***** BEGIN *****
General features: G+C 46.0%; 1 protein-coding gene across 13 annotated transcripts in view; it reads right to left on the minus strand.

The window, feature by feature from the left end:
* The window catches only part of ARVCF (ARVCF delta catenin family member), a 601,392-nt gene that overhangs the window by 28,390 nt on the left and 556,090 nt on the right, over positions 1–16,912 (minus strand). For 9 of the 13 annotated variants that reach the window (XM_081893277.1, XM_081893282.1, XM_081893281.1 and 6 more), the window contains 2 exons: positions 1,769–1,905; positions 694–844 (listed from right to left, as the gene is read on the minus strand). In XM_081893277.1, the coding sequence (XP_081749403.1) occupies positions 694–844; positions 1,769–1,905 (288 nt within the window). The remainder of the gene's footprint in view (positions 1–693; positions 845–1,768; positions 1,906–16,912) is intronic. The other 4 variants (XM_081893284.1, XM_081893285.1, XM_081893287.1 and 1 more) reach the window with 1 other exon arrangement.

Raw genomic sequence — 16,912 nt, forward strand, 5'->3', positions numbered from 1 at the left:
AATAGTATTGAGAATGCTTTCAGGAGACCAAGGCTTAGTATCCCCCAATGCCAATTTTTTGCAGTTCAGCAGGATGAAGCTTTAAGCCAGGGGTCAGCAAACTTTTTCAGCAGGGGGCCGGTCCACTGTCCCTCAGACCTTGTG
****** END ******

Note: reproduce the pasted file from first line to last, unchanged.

General features: G+C 46.0%; 1 protein-coding gene across 13 annotated transcripts in view; it reads right to left on the minus strand.

The window, feature by feature from the left end:
* The window catches only part of ARVCF (ARVCF delta catenin family member), a 601,392-nt gene that overhangs the window by 28,390 nt on the left and 556,090 nt on the right, over positions 1–16,912 (minus strand). For 9 of the 13 annotated variants that reach the window (XM_081893277.1, XM_081893282.1, XM_081893281.1 and 6 more), the window contains 2 exons: positions 1,769–1,905; positions 694–844 (listed from right to left, as the gene is read on the minus strand). In XM_081893277.1, the coding sequence (XP_081749403.1) occupies positions 694–844; positions 1,769–1,905 (288 nt within the window). The remainder of the gene's footprint in view (positions 1–693; positions 845–1,768; positions 1,906–16,912) is intronic. The other 4 variants (XM_081893284.1, XM_081893285.1, XM_081893287.1 and 1 more) reach the window with 1 other exon arrangement.

Raw genomic sequence — 16,912 nt, forward strand, 5'->3', positions numbered from 1 at the left:
AATAGTATTGAGAATGCTTTCAGGAGACCAAGGCTTAGTATCCCCCAATGCCAATTTTTTGCAGTTCAGCAGGATGAAGCTTTAAGCCAGGGGTCAGCAAACTTTTTCAGCAGGGGGCCGGTCCACTGTCCCTCAGACCTTGTG